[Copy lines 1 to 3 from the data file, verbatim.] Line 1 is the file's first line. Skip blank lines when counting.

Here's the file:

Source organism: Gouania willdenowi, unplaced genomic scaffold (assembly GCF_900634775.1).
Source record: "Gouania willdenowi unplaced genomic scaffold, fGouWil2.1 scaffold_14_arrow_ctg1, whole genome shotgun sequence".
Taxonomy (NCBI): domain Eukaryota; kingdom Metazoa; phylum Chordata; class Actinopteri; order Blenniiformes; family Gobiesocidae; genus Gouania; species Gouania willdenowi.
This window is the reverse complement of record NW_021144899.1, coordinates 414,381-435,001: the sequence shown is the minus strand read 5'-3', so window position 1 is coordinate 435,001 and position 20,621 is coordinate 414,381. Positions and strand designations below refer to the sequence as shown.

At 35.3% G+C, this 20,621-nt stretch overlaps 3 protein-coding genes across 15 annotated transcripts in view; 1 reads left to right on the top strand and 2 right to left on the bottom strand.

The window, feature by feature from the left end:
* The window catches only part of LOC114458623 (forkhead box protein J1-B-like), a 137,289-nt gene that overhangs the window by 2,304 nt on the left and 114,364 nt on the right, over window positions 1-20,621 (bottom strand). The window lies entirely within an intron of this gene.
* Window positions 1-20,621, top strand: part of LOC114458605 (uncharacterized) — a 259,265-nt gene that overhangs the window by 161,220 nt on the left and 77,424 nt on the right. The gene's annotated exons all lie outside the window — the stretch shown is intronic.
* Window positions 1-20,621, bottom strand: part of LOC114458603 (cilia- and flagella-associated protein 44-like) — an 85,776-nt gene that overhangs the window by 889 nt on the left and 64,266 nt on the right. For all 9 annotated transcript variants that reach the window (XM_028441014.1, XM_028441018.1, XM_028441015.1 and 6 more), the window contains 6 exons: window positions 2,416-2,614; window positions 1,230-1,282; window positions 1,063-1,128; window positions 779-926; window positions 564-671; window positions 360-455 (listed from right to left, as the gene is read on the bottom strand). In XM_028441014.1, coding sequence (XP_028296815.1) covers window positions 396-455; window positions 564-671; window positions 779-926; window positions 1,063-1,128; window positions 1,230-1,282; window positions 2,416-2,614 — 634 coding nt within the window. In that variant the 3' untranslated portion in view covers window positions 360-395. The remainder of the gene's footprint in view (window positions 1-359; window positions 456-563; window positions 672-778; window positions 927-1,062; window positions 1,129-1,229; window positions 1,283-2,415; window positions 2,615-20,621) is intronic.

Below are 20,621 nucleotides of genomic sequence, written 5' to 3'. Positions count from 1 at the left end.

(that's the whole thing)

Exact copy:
Source organism: Gouania willdenowi, unplaced genomic scaffold (assembly GCF_900634775.1).
Source record: "Gouania willdenowi unplaced genomic scaffold, fGouWil2.1 scaffold_14_arrow_ctg1, whole genome shotgun sequence".
Taxonomy (NCBI): domain Eukaryota; kingdom Metazoa; phylum Chordata; class Actinopteri; order Blenniiformes; family Gobiesocidae; genus Gouania; species Gouania willdenowi.